Does Everything Have to Be a “Call to Action” or an Advertorial?

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This is not a rhetorical question. I’m genuinely asking what you, as freelancers, businesses, and consumers feel about this.

Why do I ask? Because I’m tired of every piece of whatever I’m reading lately making a demand.

We’re in a pandemic.

Sometimes, I want to read something and, you know, get INFORMATION.

Instead of reading information, but being told that if I want the REST of the information, I need to buy another book/product/article/whatever in order to get it.

In other words, instead of the author of the nonfiction writing/marketing/wellness/business/whatever book giving me the information promised in the title and the blurb and the marketing materials, I get a portion of the information and have to buy another book or product, because it only does a portion of what was promised.

You know what? That makes me angry.

It ranks right up there with those webinars and “courses” that promise to teach you something, but are actually elongated commercials to buy something from the presenter.

If it’s a course, TEACH ME something (other than I was a fool to sign up for it, and now you have my email and send me marketing crap every day).

If it’s a book that’s supposed to provide information, provide it.

When I like the writing and feel that I’ve gotten something out of the book/course/newsletter/whatever, then I will continue to the back of the book and look for information on other materials or products by the author.

Because I’ve had a full meal in the author’s restaurant of ideas, and now I want to be a regular.

The craft and the skills of the author, the actual content of the material are what encourages me to buy more. NOT a promise that what I really want will be in the NEXT thing I buy, that then only gives me part of something to lead me to the NEXT book and so on.

When I want to read a series, I turn to fiction, and I like it when each book is part of a bigger arc, yet stands on its own. For non-fiction, I expect it to deliver on its promises.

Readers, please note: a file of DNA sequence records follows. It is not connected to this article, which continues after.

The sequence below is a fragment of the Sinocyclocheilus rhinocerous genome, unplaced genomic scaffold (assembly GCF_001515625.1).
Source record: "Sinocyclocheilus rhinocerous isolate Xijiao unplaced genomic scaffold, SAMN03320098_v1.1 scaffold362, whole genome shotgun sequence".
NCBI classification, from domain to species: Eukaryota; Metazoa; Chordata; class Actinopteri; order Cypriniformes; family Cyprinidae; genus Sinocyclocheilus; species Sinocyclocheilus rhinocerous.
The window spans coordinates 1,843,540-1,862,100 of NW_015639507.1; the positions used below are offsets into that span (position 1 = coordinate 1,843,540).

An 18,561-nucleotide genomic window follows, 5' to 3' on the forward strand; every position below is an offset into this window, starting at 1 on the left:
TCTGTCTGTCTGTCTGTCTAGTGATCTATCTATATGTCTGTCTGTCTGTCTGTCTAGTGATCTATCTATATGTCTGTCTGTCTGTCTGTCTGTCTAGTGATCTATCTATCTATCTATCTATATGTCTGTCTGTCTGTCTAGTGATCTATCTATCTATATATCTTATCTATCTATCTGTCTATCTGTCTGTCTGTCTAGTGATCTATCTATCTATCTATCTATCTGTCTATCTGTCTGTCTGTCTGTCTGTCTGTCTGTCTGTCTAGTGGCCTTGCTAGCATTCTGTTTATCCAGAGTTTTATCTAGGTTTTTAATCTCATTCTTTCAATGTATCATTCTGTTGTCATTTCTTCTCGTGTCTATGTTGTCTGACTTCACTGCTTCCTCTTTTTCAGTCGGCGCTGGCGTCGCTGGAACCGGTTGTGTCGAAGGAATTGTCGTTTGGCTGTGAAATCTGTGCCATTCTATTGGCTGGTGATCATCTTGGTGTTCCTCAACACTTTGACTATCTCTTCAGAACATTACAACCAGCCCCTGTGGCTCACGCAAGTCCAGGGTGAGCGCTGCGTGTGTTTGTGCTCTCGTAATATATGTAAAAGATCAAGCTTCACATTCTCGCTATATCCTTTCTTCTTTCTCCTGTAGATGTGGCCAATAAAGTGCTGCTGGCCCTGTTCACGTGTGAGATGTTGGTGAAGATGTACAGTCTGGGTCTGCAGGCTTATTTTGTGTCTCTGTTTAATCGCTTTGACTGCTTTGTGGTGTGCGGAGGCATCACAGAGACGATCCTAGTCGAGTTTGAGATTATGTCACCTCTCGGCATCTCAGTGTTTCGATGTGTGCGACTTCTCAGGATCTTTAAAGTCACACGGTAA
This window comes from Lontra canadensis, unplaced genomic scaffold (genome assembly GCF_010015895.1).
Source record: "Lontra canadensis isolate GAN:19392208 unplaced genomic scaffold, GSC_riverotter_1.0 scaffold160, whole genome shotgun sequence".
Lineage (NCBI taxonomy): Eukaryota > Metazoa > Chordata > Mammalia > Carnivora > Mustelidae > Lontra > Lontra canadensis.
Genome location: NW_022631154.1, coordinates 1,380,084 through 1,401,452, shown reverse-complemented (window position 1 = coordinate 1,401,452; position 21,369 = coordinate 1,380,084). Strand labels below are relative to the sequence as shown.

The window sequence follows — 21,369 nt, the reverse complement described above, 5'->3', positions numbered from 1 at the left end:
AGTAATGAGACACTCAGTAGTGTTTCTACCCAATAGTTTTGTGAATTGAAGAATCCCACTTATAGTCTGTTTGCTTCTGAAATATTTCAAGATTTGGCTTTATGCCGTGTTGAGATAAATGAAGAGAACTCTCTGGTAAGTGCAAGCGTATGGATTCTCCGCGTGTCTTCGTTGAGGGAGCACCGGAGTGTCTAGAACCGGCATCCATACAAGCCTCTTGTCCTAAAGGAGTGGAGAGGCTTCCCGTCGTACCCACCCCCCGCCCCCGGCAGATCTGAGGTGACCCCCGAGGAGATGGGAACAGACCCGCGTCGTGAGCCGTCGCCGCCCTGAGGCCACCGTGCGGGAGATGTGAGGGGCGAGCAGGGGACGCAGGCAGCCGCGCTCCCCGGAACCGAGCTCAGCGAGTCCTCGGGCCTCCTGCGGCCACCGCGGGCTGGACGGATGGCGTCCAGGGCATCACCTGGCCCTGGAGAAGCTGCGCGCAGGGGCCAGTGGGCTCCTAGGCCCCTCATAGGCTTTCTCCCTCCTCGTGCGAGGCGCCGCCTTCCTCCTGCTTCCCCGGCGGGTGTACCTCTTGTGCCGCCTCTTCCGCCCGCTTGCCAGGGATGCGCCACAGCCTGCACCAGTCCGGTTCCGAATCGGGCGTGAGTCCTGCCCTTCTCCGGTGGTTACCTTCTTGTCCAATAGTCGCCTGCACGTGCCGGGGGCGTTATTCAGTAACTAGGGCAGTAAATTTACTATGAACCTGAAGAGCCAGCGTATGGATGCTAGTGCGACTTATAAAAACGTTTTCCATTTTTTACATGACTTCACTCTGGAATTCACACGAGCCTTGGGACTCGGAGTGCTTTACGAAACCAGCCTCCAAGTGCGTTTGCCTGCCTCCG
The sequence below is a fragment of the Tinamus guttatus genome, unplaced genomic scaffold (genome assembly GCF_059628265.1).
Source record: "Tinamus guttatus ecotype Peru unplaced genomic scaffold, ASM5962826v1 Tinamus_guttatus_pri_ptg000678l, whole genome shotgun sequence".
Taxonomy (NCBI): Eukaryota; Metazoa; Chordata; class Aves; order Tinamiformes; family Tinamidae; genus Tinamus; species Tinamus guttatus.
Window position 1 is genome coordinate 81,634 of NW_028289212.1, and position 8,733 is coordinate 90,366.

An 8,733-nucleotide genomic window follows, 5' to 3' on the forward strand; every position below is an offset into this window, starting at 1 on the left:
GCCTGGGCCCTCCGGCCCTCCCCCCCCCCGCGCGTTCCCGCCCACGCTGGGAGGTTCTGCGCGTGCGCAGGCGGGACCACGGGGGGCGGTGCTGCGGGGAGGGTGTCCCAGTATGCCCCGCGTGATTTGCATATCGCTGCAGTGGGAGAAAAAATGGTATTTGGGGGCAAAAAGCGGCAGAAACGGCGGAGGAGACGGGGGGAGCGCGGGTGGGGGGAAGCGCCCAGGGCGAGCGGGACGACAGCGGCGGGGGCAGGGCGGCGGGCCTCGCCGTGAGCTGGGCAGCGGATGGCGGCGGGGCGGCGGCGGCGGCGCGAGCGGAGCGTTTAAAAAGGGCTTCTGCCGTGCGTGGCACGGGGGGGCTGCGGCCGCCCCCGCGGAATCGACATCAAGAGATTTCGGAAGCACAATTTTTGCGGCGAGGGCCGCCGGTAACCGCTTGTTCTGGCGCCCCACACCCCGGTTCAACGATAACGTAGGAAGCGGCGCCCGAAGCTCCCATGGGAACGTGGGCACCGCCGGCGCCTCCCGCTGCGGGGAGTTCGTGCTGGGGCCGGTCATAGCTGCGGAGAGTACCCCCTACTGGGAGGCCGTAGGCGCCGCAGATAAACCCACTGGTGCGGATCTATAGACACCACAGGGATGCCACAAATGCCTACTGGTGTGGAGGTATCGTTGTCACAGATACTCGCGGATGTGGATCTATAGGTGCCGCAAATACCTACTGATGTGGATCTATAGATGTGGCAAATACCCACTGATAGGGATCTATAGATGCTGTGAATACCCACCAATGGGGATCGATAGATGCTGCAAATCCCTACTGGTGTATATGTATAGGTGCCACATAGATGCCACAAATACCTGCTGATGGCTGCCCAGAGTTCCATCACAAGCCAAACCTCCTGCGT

When there’s an advertorial in the midst of the text, I am turned off. Maybe I’ll finish the book. Maybe I’ll put it down right there with the thought that all the author wants from me is my money, and it’s becoming an unbalanced transaction, because I’m not getting worth out of the money and time I’ve already put in.

Not only that, I stop trusting the author or the company. If the only intent of this piece is to get me to buy more, and not even pretend to give me value for money, why would I keep putting my money here? And how can I trust what is said, when its only purpose is to get more money out of me?

Hmm, maybe it IS teaching me something – not to spend any more money on this individual’s work or this business’s product.

Yes, I’ve been to all those seminars and chats where the marketing “guru” insists that EVERY web page, every newsletter, every transaction needs a “call to action” to convert potential audience into actual audience into customers.

I’m HIRED to get a lot of those conversions.

But we’re in a pandemic, people, and the way we market needs to change. Hundreds of thousands of people are sick, grieving, unemployed, hungry, possibly losing their homes.

When all we are is predatory, we DESERVE to have them turn away, and we DESERVE to lose them permanently, even when things start to even out three to five years or so down the line (and that’s if we get the sane one elected next week).

When every interaction is ONLY about getting more money out of me, and about nagging me for it, I back off. I walk away. I cross that author/business/person off my list. I don’t like to be nagged.

I like to be invited. I like to be encouraged. I like to be seduced.

Not forced.

Not screamed at.

Yes, businesses have to work harder to stay alive. But remember that PEOPLE are working harder to stay alive.

As you craft these strategies, look at it from the other side of the equation. If someone came at you with the techniques you are using, would you engage? Or would you slap it down and walk away?

I am disengaging with more and more businesses during this pandemic because of the nagging and the screaming and the constant “me, me, me” from them instead of an approach of, “you know what? It all sucks right now. How about taking a breath and taking a look at this for a little distraction?”